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    FaaSKit Core

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    A lightweight functional middleware framework for AWS lambda that stays out of your way and lets you build kick-ass, composable middleware for your lambdas.

    Zero dependencies. Functional interface. Reusable code.

    Table of Contents


    To use @faaskit/core in your nodejs project,

    yarn add @faaskit/core


    npm i @faaskit/core

    @faaskit/core has no dependencies itself (peer or otherwise), so that's it!

    Project Purpose

    The goal of this project is to provide a very thin middleware framework for AWS lambda. Without a well-established middleware pattern, too many bad habits can fossilize from one-off functions into bad middleware. This library provides a compose function for wrapping middleware around a handler without having deeply nested code. This function wrapping pattern allows explicitly definied, functional and onion-style (a well-established style) middleware. faaskit also builds on the basic compose function, offering a few patterns that the author(s) have seen in the wild for rapid customization.

    Too many middlework frameworks enforce bad designs and opinions onto their users. faaskit doesn't impose much at all and it stays out of your way once you define your stack.

    Basic Usage

    The most basic use of faaskit is to add timing and error middleware to your handlers. recoveryMiddleware adds code for rejected promises (or thrown async functions) in your handlers. The following example wraps a rejection with an actual response so AWS API Gateway can handle and pass to clients, rather than sending its own 503 error with no information.

    import {compose, createRecoveryMiddleware} from '@faaskit/core'
    // Suppose this is a client that fetches the weather from some external API
    import {WeatherClient} from 'made-up-weather-library'
    // Your actual handler code
    async function getWeather(request, context) {
      // All this does is call this API, but suppose the API is bad and fails a lot,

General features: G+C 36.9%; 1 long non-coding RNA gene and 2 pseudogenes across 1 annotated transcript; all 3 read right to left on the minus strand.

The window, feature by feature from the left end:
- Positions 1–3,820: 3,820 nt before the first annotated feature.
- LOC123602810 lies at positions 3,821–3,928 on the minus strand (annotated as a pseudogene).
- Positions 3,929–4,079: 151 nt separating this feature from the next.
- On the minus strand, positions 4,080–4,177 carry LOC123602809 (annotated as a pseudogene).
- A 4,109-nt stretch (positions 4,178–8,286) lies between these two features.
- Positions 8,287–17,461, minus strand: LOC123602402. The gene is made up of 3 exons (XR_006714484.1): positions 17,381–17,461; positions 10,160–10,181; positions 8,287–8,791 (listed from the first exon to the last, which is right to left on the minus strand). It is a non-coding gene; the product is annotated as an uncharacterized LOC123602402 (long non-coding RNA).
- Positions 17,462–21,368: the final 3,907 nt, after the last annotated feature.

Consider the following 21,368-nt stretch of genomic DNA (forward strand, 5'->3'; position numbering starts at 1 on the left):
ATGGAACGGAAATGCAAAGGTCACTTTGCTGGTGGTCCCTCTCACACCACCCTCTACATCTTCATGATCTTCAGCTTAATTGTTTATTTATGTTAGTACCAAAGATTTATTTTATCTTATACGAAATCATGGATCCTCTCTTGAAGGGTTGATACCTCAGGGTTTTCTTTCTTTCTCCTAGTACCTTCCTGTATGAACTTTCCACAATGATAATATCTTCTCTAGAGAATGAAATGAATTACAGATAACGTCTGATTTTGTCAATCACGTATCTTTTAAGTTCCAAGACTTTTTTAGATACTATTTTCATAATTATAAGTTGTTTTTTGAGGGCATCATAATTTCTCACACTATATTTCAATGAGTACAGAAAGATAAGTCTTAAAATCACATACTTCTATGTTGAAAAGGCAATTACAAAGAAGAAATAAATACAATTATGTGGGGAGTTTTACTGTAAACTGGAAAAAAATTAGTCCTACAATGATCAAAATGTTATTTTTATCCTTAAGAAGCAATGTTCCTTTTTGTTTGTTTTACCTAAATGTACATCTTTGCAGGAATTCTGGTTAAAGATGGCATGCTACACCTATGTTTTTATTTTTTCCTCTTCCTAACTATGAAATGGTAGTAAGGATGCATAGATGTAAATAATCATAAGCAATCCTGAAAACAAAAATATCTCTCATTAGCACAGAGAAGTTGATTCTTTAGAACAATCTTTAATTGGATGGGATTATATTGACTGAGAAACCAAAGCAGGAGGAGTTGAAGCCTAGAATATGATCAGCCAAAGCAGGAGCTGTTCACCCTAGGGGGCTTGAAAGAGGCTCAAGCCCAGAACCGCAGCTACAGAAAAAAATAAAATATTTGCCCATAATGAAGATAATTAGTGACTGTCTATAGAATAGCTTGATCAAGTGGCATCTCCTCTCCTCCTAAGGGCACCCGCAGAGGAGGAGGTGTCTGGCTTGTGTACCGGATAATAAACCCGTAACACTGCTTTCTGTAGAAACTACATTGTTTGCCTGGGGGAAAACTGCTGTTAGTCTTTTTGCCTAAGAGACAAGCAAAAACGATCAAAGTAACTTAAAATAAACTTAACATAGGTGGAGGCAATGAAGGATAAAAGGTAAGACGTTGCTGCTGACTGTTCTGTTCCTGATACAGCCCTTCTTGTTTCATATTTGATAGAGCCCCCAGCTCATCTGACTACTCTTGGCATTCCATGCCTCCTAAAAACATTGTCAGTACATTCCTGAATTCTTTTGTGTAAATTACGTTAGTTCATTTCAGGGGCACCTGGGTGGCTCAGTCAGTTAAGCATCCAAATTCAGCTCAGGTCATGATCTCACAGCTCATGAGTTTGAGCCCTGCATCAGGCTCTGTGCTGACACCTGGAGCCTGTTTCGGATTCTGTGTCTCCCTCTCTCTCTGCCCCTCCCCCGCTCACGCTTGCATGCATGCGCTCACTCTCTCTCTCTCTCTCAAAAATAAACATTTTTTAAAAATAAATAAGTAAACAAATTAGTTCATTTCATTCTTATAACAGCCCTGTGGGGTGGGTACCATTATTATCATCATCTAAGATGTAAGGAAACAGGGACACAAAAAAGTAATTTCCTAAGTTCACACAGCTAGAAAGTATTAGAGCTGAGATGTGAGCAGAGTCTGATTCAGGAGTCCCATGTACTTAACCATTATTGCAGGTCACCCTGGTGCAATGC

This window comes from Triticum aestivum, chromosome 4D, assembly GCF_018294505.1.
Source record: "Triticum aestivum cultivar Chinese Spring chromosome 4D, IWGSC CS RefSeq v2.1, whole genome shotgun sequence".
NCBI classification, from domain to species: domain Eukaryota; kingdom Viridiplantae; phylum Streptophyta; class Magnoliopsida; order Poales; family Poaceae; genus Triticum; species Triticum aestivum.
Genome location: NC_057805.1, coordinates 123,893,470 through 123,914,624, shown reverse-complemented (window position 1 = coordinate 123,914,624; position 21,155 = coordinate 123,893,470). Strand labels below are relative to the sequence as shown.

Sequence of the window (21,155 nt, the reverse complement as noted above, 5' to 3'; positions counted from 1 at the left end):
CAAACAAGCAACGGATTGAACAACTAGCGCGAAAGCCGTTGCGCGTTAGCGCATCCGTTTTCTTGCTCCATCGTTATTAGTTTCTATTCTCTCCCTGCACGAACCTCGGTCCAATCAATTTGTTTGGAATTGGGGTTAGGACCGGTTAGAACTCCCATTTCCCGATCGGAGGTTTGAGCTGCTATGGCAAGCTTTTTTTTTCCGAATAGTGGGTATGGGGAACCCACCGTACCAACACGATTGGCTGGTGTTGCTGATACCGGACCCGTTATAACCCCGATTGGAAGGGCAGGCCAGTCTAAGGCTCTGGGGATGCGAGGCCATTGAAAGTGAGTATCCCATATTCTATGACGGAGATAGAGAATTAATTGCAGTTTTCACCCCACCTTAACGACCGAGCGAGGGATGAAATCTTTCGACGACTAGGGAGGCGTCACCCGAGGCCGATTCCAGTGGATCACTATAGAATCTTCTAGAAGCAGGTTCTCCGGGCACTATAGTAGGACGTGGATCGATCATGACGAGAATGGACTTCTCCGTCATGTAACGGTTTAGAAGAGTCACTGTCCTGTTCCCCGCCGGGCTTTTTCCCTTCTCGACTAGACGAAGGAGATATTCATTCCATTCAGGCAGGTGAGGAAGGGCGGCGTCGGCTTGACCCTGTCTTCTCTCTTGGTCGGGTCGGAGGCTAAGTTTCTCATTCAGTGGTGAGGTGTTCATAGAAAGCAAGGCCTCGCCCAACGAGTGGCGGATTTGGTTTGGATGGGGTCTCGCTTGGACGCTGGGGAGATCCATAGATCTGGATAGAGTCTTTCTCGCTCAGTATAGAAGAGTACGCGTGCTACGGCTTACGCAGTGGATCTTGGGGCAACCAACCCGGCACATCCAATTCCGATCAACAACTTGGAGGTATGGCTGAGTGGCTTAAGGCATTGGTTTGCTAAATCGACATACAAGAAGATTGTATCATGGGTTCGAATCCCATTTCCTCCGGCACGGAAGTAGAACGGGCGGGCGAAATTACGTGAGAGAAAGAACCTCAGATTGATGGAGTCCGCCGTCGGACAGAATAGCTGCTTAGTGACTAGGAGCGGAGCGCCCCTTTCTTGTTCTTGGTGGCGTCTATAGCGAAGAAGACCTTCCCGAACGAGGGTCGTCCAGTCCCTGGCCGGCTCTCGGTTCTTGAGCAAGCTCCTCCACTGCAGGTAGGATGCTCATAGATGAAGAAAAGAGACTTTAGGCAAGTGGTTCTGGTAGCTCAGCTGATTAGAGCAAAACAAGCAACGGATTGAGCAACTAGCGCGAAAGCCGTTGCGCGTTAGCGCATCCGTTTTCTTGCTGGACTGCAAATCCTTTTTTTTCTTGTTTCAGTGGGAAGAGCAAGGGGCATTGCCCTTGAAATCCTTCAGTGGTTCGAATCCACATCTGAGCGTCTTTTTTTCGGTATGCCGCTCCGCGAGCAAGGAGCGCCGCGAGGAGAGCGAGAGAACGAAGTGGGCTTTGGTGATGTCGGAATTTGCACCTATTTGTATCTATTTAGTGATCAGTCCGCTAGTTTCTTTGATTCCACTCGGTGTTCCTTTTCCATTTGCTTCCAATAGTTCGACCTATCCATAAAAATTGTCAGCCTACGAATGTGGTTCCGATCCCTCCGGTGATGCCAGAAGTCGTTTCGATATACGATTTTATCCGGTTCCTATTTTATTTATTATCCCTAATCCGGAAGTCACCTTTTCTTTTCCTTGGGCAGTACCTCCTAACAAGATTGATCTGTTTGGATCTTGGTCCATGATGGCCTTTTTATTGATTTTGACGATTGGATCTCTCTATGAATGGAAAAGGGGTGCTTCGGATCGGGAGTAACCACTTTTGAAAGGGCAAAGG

// so this is likely to throw an error, rejecting the promise of this function
      response = await WeatherClient.askBadAPIForWeather()
    // Your own custom error handler
    async function sendError(error, _event, _context) {
      return {
        statusCode: 500,
        body: JSON.stringify({
          error: `${error}`,
          message: 'The darn weather API failed me again!',
    // Your own custom timing log Middleware
    const TimingMiddleware = (next) => async (event, context) => {
        const startTime = new Date()
        const result = await next(event, context)
        const endTime = new Date()
        const duration = endTime - startTime
        console.log(`It took: ${duration}ms to return the weather`)
        return result
    const RecoveryMiddleware = createRecoveryMiddleware(sendError)
    const MyMiddlewareStack = compose(TimingMiddleware, RecoveryMiddleware)
    export const lambdaHandler = MyMiddlewareStack(getWeather)

    Customizing Existing Middleware

    faaskit provides a number of middleware patterns for users to customize and create their own middleware. These patterns aren't extensive, but do provide a large variety of options. The current API contains the following middleware options:


    Creating Partial Middleware

    One of the best things about compose is that it itself returns a middleware, so you can create partial middleware chains and reuse code within a project by using compose on those partial chains. Suppose you have HTTP handlers and non HTTP handlers and the non HTTP handlers don't require authentication/authorization or validation but do require recovery, timing and input mapping.

    Implementing multiple middleware stacks looks like:

    // middleware.js
    import {compose} from '@faaskit/core'
    const OuterMiddleware = compose(MyRecoveryMiddleware, MyTimingMiddleware)
    const ValidationMiddleware = compose(
    export const HttpMiddleware = compose(